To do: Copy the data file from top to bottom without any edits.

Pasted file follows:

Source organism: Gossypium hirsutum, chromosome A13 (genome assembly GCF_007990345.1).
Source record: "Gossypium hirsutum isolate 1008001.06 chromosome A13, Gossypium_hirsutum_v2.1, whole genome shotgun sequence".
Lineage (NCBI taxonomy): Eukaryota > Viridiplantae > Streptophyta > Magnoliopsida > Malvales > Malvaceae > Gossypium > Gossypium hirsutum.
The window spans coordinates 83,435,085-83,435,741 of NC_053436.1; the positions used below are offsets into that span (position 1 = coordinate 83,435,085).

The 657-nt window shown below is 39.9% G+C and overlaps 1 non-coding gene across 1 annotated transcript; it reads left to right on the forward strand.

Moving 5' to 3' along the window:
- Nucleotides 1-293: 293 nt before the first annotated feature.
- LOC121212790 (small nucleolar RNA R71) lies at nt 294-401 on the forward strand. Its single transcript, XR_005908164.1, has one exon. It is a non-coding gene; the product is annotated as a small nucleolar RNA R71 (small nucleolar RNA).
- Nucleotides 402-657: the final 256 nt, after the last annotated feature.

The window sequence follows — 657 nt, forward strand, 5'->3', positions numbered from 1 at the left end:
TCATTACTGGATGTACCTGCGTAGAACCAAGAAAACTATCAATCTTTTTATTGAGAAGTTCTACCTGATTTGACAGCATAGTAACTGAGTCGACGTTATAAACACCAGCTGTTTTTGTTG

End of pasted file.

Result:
Source organism: Gossypium hirsutum, chromosome A13 (genome assembly GCF_007990345.1).
Source record: "Gossypium hirsutum isolate 1008001.06 chromosome A13, Gossypium_hirsutum_v2.1, whole genome shotgun sequence".
Lineage (NCBI taxonomy): Eukaryota > Viridiplantae > Streptophyta > Magnoliopsida > Malvales > Malvaceae > Gossypium > Gossypium hirsutum.
The window spans coordinates 83,435,085-83,435,741 of NC_053436.1; the positions used below are offsets into that span (position 1 = coordinate 83,435,085).

The 657-nt window shown below is 39.9% G+C and overlaps 1 non-coding gene across 1 annotated transcript; it reads left to right on the forward strand.

Moving 5' to 3' along the window:
- Nucleotides 1-293: 293 nt before the first annotated feature.
- LOC121212790 (small nucleolar RNA R71) lies at nt 294-401 on the forward strand. Its single transcript, XR_005908164.1, has one exon. It is a non-coding gene; the product is annotated as a small nucleolar RNA R71 (small nucleolar RNA).
- Nucleotides 402-657: the final 256 nt, after the last annotated feature.

The window sequence follows — 657 nt, forward strand, 5'->3', positions numbered from 1 at the left end:
TCATTACTGGATGTACCTGCGTAGAACCAAGAAAACTATCAATCTTTTTATTGAGAAGTTCTACCTGATTTGACAGCATAGTAACTGAGTCGACGTTATAAACACCAGCTGTTTTTGTTG